One of the most valuable and worthwhile activities we can get stuck into at DNV GL is UX research. As designers and developers we always strive to make the best product we can, but in the deep and technical worlds of tidal turbines and solar plants, our biggest problem is more often than not, understanding just what it is our users need. Not that we have a shortage – many of our product’s users work with us in the same building, but despite this it can still be very difficult for a software team to get a solid, shared understanding of who uses the product, what for and how they think. I have seen many hours and product specs wasted as teams struggle to agree what we need to build.
Enter the UX researcher, a pivotal role for someone who knows how to engage with people, uncover their needs – even ones they may not realise themselves – then translate and convey this back to the developers. Some of our most noticeable breakthroughs in the past year have been as a direct result of UX research, but there’s only so much one man can do. I was delighted therefore, when recently two developers expressed interest in learning to carry out research themselves. With a bit of practice, there was no reason the guys couldn’t be getting the information they needed themselves, without relying on me. I hoped they might be the first of many.
I arranged a crash course in user research techniques, covering a range of the most common practices and when to apply them. Most importantly, I explained how to conduct yourself in an interview or testing situation so as to get the most out of it. Real skill will of course come with practice, but for the developers in my team this was a useful first step and gave them confidence to try things for themselves.
I wrote out 14 top tips for conducting yourself when the opportunity arises to conduct some informal research. Bear these in mind, and you’re halfway there already.
1. Put people at ease
We want honest, candid feedback, and as best as possible to see how people use the product in a natural way. A few minutes at the start chatting and helping people relax can make all the difference.
2. Set the scene
Explain clearly what your goals are and be direct. Don’t assume anyone else understands software jargon or is familiar with your project. Later on, it will help to refer back to these goals you mentioned here.
3. Go with a plan, not a script
Write out what you want to find out and questions to ask, as a reminder to yourself. What do you want to learn? Be prepared to go with the flow however, when surprises happen, as they will. Learning to be flexible and change things on the fly will come with experience.
4. Users are experts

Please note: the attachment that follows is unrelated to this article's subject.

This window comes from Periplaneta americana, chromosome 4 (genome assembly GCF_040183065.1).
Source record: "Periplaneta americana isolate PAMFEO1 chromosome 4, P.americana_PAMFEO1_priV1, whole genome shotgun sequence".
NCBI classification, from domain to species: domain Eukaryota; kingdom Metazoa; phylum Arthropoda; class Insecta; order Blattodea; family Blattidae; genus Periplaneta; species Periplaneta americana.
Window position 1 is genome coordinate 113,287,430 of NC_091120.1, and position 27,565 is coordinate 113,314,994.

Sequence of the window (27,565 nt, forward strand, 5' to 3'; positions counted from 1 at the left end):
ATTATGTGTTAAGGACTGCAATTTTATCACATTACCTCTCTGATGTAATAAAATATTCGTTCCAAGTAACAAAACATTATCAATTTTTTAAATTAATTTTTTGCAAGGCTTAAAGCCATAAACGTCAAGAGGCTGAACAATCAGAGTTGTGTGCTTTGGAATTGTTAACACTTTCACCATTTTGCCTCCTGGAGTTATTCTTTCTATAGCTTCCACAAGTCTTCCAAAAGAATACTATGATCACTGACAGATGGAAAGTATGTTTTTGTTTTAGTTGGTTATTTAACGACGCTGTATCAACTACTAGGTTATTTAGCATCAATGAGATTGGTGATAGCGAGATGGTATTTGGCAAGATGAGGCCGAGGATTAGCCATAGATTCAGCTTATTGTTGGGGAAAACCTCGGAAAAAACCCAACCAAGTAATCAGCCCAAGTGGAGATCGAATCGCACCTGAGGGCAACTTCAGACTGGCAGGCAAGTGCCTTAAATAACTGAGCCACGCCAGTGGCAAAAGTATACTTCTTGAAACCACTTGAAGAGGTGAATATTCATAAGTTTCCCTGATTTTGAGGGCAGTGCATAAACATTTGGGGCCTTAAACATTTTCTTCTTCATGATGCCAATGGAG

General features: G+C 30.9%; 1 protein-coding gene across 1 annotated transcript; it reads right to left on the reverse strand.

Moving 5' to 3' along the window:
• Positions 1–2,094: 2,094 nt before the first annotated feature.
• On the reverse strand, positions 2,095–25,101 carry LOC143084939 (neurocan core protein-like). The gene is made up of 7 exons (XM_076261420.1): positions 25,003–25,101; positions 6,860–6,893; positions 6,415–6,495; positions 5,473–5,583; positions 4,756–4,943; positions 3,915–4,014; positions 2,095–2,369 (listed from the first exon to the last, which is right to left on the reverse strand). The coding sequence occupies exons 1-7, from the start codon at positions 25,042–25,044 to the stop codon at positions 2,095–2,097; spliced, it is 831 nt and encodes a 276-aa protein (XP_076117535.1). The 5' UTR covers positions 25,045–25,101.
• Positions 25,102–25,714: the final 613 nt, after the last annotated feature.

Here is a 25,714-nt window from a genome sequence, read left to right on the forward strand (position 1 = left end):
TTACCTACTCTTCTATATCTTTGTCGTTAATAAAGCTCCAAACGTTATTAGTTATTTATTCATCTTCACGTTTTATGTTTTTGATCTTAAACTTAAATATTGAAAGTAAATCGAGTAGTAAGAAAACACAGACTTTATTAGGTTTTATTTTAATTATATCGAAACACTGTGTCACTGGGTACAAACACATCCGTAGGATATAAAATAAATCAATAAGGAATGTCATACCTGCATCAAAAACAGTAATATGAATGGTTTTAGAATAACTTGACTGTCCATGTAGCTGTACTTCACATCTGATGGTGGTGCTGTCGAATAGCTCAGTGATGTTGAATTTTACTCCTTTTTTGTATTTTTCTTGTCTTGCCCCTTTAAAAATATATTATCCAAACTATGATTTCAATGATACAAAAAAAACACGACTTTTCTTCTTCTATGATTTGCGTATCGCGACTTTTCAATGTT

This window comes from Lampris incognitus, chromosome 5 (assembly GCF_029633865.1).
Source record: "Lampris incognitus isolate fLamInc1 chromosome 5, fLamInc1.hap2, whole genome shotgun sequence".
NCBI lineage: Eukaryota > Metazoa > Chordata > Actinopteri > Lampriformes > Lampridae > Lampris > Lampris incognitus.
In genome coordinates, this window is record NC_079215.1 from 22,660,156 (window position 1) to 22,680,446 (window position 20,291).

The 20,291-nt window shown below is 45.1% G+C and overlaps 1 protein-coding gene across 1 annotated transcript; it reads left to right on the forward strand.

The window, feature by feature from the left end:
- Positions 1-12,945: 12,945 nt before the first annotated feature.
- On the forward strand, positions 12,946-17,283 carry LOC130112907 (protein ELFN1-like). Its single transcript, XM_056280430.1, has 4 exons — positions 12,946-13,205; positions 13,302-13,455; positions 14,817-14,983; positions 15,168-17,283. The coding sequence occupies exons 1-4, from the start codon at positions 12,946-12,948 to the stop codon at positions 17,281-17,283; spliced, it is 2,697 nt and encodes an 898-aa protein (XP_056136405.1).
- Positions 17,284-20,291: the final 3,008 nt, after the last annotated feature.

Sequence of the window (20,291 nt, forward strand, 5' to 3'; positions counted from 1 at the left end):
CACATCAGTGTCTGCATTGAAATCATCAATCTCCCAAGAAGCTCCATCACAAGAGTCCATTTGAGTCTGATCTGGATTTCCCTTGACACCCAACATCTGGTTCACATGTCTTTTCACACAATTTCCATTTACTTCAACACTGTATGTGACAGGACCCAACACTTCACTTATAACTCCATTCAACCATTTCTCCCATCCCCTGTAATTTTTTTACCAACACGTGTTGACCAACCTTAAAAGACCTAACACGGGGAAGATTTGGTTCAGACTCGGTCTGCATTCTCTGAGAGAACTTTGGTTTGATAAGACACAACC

You’re there to listen and appreciate your user’s point of view. Treat them as an expert and ask their advice, as people always like to be asked and information will be forthcoming.
5. Be impartial
A difficult thing for many designers. I often state at the beginning that I’ve had limited involvement in the design and that users can be candid with me. People need to feel that it’s ok to not like something, and no’one will be offended if they speak their mind.
6. Criticism is great
Stop defending your product and instead be open to criticism, which is going to help you in the long run. If something isn’t right, it’s far, far better to know early when you can do something about it.
7. Open, not loaded questions
A common mistake. Choose the wording of your questions carefully, avoid pushing your preconceptions on to others and instead invite users to form their own answers. Open questions are far more likely to enable the discovery of new things.
8. Probe with ‘why’ and ‘how?’
When something interesting happens and you want to know more, then ask. A simple ‘why did you do that?’ or ‘what are you thinking now?’ are often enough to uncover more detailed information.
9. Keep it on track
Time is precious and sometimes your user will need gentle nudges to keep the conversation on track. If you’ve set the scene well at the beginning, you can always refer back to the goals you stated and be clear about what’s relevant. That said, don’t be too strict and stay open to new things that you didn’t expect.
10. Ask to be shown, not just told
It’s almost always preferable to see people use the product for yourself. You will see things that they didn’t think were important or forgot to mention. You’ll also find things more memorable and easier to understand having had this context.
11. Look out for unspoken things
A good researcher will also spot unspoken but important things. What people say and do can often be very different, and can’t rely purely on what’s said.
12. Travel and document light
Try to be a fly on the wall and disrupt people’s environment as little as possible. Facilitating and note-taking at the same time are difficult, so find a way to take short, efficient notes. Get out from behind a laptop screen if possible and look people in the eye, you want to engage them and keep them at ease.
13. Write up when fresh
You’ll forget quickly, so write up as soon as possible and summarise your findings before moving on to other work.
14. Concise, shareable conclusions
Your research is in vain unless others can understand and act on your recommendations, so consider your audience and give them concise feedback. Include visuals and video to keep things real and engaging, but bear in mind your audience has limited time so you need to get to the point quickly.